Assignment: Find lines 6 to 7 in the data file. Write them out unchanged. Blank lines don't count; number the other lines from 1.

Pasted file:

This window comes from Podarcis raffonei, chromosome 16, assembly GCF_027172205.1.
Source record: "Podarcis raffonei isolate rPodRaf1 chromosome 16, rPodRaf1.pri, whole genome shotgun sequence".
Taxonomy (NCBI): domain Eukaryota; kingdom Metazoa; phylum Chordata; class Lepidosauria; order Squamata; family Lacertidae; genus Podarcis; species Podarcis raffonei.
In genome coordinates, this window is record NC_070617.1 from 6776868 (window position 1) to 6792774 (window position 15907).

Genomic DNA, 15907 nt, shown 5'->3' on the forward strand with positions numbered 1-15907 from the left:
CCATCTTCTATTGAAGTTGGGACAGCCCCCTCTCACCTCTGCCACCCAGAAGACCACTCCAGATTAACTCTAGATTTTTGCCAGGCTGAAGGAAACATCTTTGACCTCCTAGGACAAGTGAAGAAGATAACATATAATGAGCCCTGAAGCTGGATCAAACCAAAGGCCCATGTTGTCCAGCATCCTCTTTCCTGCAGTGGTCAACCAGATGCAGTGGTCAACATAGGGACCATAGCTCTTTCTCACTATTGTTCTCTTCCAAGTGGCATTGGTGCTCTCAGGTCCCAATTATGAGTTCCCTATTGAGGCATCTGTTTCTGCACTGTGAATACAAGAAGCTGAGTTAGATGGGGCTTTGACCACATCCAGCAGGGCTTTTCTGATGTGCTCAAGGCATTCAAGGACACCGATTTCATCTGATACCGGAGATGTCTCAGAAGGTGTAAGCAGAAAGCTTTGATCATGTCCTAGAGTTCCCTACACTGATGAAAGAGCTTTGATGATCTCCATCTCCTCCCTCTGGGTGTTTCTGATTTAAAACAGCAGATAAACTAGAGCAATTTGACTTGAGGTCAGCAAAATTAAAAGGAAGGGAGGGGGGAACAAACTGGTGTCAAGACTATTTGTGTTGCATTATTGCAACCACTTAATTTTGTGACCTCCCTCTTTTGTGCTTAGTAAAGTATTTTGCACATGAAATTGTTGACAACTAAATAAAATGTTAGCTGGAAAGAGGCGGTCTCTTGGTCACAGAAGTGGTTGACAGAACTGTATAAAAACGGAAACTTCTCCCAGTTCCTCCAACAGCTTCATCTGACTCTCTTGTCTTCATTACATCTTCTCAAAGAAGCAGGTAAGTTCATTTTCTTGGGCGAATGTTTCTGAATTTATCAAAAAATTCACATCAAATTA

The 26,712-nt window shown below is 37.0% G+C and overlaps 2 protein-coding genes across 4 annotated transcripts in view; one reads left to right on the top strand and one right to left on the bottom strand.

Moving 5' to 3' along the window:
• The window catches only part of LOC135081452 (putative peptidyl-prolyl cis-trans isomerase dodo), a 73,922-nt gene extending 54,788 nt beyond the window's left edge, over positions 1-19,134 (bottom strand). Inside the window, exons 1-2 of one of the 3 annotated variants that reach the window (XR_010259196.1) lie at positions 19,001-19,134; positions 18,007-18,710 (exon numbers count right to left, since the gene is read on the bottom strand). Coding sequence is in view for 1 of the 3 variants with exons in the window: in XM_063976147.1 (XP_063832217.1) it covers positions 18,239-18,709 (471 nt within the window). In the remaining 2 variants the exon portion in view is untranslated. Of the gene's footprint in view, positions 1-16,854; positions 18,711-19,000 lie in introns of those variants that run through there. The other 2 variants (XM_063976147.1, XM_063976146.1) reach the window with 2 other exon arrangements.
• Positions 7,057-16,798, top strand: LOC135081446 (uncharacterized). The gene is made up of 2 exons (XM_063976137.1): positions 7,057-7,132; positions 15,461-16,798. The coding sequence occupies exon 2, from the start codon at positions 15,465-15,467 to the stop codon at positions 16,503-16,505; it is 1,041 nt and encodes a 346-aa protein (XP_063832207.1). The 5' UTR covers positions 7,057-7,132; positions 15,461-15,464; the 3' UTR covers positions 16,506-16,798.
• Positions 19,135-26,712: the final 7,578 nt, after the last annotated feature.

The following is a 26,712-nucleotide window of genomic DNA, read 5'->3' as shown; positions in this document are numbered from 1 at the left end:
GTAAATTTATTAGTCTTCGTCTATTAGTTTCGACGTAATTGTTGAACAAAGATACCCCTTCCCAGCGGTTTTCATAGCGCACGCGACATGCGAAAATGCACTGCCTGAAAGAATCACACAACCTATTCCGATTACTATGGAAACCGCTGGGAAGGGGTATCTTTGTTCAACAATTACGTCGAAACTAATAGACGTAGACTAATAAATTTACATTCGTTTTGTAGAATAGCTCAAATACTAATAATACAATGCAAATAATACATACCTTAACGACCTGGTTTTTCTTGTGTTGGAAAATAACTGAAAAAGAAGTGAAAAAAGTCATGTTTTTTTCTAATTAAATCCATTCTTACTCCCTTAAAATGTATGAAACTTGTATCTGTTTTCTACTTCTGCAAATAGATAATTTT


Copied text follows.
CCATCTTCTATTGAAGTTGGGACAGCCCCCTCTCACCTCTGCCACCCAGAAGACCACTCCAGATTAACTCTAGATTTTTGCCAGGCTGAAGGAAACATCTTTGACCTCCTAGGACAAGTGAAGAAGATAACATATAATGAGCCCTGAAGCTGGATCAAACCAAAGGCCCATGTTGTCCAGCATCCTCTTTCCTGCAGTGGTCAACCAGATGCAGTGGTCAACATAGGGACCATAGCTCTTTCTCACTATTGTTCTCTTCCAAGTGGCATTGGTGCTCTCAGGTCCCAATTATGAGTTCCCTATTGAGGCATCTGTTTCTGCACTGTGAATACAAGAAGCTGAGTTAGATGGGGCTTTGACCACATCCAGCAGGGCTTTTCTGATGTGCTCAAGGCATTCAAGGACACCGATTTCATCTGATACCGGAGATGTCTCAGAAGGTGTAAGCAGAAAGCTTTGATCATGTCCTAGAGTTCCCTACACTGATGAAAGAGCTTTGATGATCTCCATCTCCTCCCTCTGGGTGTTTCTGATTTAAAACAGCAGATAAACTAGAGCAATTTGACTTGAGGTCAGCAAAATTAAAAGGAAGGGAGGGGGGAACAAACTGGTGTCAAGACTATTTGTGTTGCATTATTGCAACCACTTAATTTTGTGACCTCCCTCTTTTGTGCTTAGTAAAGTATTTTGCACATGAAATTGTTGACAACTAAATAAAATGTTAGCTGGAAAGAGGCGGTCTCTTGGTCACAGAAGTGGTTGACAGAACTGTATAAAAACGGAAACTTCTCCCAGTTCCTCCAACAGCTTCATCTGACTCTCTTGTCTTCATTACATCTTCTCAAAGAAGCAGGTAAGTTCATTTTCTTGGGCGAATGTTTCTGAATTTATCAAAAAATTCACATCAAATTA

The 26,712-nt window shown below is 37.0% G+C and overlaps 2 protein-coding genes across 4 annotated transcripts in view; one reads left to right on the top strand and one right to left on the bottom strand.